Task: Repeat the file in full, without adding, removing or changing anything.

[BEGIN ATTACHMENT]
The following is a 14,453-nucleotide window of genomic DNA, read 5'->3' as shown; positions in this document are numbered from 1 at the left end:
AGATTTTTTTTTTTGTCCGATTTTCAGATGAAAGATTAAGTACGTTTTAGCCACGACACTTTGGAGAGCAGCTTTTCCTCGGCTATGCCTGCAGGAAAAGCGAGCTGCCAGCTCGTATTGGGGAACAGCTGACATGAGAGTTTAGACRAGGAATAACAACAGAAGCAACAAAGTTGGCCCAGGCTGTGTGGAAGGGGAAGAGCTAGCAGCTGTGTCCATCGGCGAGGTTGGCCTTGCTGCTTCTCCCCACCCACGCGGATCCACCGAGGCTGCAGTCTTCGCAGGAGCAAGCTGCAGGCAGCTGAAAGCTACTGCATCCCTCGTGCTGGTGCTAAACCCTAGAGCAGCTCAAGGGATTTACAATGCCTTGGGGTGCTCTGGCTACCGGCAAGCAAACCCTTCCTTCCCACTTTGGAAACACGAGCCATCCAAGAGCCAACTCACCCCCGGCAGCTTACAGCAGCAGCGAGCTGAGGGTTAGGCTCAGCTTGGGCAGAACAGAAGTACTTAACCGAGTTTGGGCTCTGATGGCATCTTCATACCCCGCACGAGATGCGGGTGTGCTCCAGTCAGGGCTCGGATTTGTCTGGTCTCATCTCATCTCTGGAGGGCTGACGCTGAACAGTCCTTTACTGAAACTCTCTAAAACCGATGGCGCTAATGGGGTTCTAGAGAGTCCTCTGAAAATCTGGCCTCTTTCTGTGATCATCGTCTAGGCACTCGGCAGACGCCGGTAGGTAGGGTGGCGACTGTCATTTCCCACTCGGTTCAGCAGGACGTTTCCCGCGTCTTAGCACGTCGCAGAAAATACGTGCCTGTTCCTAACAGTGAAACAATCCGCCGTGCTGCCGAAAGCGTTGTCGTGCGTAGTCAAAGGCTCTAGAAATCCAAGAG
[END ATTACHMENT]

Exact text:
The following is a 14,453-nucleotide window of genomic DNA, read 5'->3' as shown; positions in this document are numbered from 1 at the left end:
AGATTTTTTTTTTTGTCCGATTTTCAGATGAAAGATTAAGTACGTTTTAGCCACGACACTTTGGAGAGCAGCTTTTCCTCGGCTATGCCTGCAGGAAAAGCGAGCTGCCAGCTCGTATTGGGGAACAGCTGACATGAGAGTTTAGACRAGGAATAACAACAGAAGCAACAAAGTTGGCCCAGGCTGTGTGGAAGGGGAAGAGCTAGCAGCTGTGTCCATCGGCGAGGTTGGCCTTGCTGCTTCTCCCCACCCACGCGGATCCACCGAGGCTGCAGTCTTCGCAGGAGCAAGCTGCAGGCAGCTGAAAGCTACTGCATCCCTCGTGCTGGTGCTAAACCCTAGAGCAGCTCAAGGGATTTACAATGCCTTGGGGTGCTCTGGCTACCGGCAAGCAAACCCTTCCTTCCCACTTTGGAAACACGAGCCATCCAAGAGCCAACTCACCCCCGGCAGCTTACAGCAGCAGCGAGCTGAGGGTTAGGCTCAGCTTGGGCAGAACAGAAGTACTTAACCGAGTTTGGGCTCTGATGGCATCTTCATACCCCGCACGAGATGCGGGTGTGCTCCAGTCAGGGCTCGGATTTGTCTGGTCTCATCTCATCTCTGGAGGGCTGACGCTGAACAGTCCTTTACTGAAACTCTCTAAAACCGATGGCGCTAATGGGGTTCTAGAGAGTCCTCTGAAAATCTGGCCTCTTTCTGTGATCATCGTCTAGGCACTCGGCAGACGCCGGTAGGTAGGGTGGCGACTGTCATTTCCCACTCGGTTCAGCAGGACGTTTCCCGCGTCTTAGCACGTCGCAGAAAATACGTGCCTGTTCCTAACAGTGAAACAATCCGCCGTGCTGCCGAAAGCGTTGTCGTGCGTAGTCAAAGGCTCTAGAAATCCAAGAG